A new Borealis quantum computer gets a computing edge

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Quantum computing breakthroughs seem to happen all the time, but the technology still hasn’t been widely used.

Today, Canadian company Xanadu Quantum Technologies has achieved an impressive breakthrough with a new device capable of outperforming any supercomputer in the world in a particular task, according to an article by The Globe and Mail released Wednesday.

Achieving a “quantum advantage”

Xanadu has designed a quantum computer named Borealis that has achieved a “quantum advantage”, providing a rapid result that goes beyond the current capability of traditional computing systems. This result was the delivery of a series of numbers with a specified probability range in just 36 millionths of a second

By comparison, this task would take more than 9,000 years for the world’s most powerful supercomputers available today.

“That’s what we think is really great about it,” said Christian Weedbrook, Founder and CEO of Xanadu. The Globe and Mail. “A lot of these breakthroughs are what we need to come up with a quantum computer that’s useful to customers.”

The most important part of this breakthrough is that it indicates that the industry is on the path to universal quantum computing.

Other Key Quantum Computer Developments

Last January, researchers at the University of South Wales (UNSW) took a big step to prove that nearly error-free quantum computing is possible by delivering a device that performed 99% error-free operations. .

Meanwhile, November 2021 has seen two major breakthroughs in quantum computing. First, the American Quantum Economic Development Consortium revealed the results of benchmarking experiments that demonstrated how an advanced method of error suppression increased the likelihood of quantum computing algorithms succeeding on real hardware by an unprecedented 2,500%.

Second, engineers from Stanford University demonstrated a simpler yet more advanced new design for a quantum computer that could help practical versions of the machine finally become a reality. The new design saw a single atom become entangled with a series of photons, allowing it to process and store more information, as well as operate at room temperature.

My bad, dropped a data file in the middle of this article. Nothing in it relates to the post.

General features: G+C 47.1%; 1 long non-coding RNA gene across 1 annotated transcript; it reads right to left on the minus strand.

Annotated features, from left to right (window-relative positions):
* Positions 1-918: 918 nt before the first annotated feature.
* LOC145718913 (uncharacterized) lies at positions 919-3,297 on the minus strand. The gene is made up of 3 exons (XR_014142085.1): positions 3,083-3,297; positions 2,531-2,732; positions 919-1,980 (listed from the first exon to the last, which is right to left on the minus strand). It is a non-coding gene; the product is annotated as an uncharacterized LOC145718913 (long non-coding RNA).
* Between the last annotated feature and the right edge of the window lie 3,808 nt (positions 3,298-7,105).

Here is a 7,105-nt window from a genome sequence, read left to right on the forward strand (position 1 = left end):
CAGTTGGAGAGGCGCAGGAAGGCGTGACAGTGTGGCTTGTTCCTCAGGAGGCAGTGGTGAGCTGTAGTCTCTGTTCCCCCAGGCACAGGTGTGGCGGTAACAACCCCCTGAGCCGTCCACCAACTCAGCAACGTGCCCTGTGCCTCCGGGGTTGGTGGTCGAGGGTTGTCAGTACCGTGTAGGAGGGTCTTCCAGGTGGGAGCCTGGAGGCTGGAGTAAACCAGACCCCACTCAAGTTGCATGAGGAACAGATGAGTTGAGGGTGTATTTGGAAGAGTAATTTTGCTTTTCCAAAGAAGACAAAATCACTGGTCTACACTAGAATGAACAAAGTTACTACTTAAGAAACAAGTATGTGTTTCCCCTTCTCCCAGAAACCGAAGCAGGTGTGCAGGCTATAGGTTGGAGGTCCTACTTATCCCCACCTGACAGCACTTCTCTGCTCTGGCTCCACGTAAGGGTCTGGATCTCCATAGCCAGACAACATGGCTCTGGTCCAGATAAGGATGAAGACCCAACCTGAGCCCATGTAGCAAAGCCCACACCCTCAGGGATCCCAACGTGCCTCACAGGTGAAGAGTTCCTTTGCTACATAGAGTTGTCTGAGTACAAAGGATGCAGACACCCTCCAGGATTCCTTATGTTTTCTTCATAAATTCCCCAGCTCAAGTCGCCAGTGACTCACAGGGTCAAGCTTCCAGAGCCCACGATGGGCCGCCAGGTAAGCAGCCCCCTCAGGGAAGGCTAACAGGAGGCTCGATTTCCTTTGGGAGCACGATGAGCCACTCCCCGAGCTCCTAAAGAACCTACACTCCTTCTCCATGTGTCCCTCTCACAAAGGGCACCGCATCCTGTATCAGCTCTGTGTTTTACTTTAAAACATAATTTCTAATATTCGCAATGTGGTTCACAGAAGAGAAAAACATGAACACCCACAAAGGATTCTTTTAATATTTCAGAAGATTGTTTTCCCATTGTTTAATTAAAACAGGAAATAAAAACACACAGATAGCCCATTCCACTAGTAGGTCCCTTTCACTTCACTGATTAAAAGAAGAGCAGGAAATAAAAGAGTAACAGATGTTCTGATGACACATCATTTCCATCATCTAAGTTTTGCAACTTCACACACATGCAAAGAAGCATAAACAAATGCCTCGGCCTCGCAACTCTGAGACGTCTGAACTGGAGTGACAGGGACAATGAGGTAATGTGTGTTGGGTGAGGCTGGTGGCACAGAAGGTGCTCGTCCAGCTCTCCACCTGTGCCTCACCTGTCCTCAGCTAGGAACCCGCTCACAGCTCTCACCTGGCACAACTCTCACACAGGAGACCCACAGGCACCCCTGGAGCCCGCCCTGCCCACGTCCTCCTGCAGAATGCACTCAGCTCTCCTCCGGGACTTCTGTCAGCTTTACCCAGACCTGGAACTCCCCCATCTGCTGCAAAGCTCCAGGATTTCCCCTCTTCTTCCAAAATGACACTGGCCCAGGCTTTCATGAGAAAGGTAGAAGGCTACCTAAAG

What does all this mean?

Quantum computing could soon arrive in our homes and offices.

Barry Sanders, director of the Institute for Quantum Science and Technology at the University of Calgary, which was not affiliated with Xanadu, said The Globe and Mail that this latest development is significant.

“It’s not a small step, it’s a big step forward,” Sanders said.

Xanadu uses an approach known as photonics which has the key advantage of designing a device that can operate at room temperature. But it’s not ready to go yet. Engineers calculate that it will take at least a million qubits to produce a commercially relevant quantum computer. Still, the development is a step forward that simply cannot be ignored.

The study was published in the Nature log.

Summary:

A quantum computer achieves a computational advantage when it outperforms the best classical computers running the best-known algorithms on well-defined tasks. No photonic machine offering programmability on all of its quantum gates has demonstrated a quantum advantage in computation: previous machines1.2 were largely limited to static gate sequences. Previous photonic demonstrations were also vulnerable to spoofing3, in which the classical heuristic produces samples, without direct simulation, closer to the ideal distribution than the samples of the quantum hardware. Here we report the advantage of quantum computing using Borealis, a photonic processor offering dynamic programmability on all implemented gates. We perform Gaussian boson sampling4 (GBS) over 216 entangled compressed modes with three-dimensional connectivity5, using a time-multiplexed architecture and solving the number of photons. On average, it would take more than 9,000 years for the best algorithms and supercomputers available to produce, using exact methods, a single sample of the programmed distribution, whereas Borealis requires only 36 μs. This runtime advantage is more than 50 million times more extreme than that reported by earlier photonic machines. Ours constitutes a very large GBS experiment, recording events with up to 219 photons and an average photon count of 125. This work is a critical step on the way to a practical quantum computer, validating key technological features of the photonics as a platform for this goal. .

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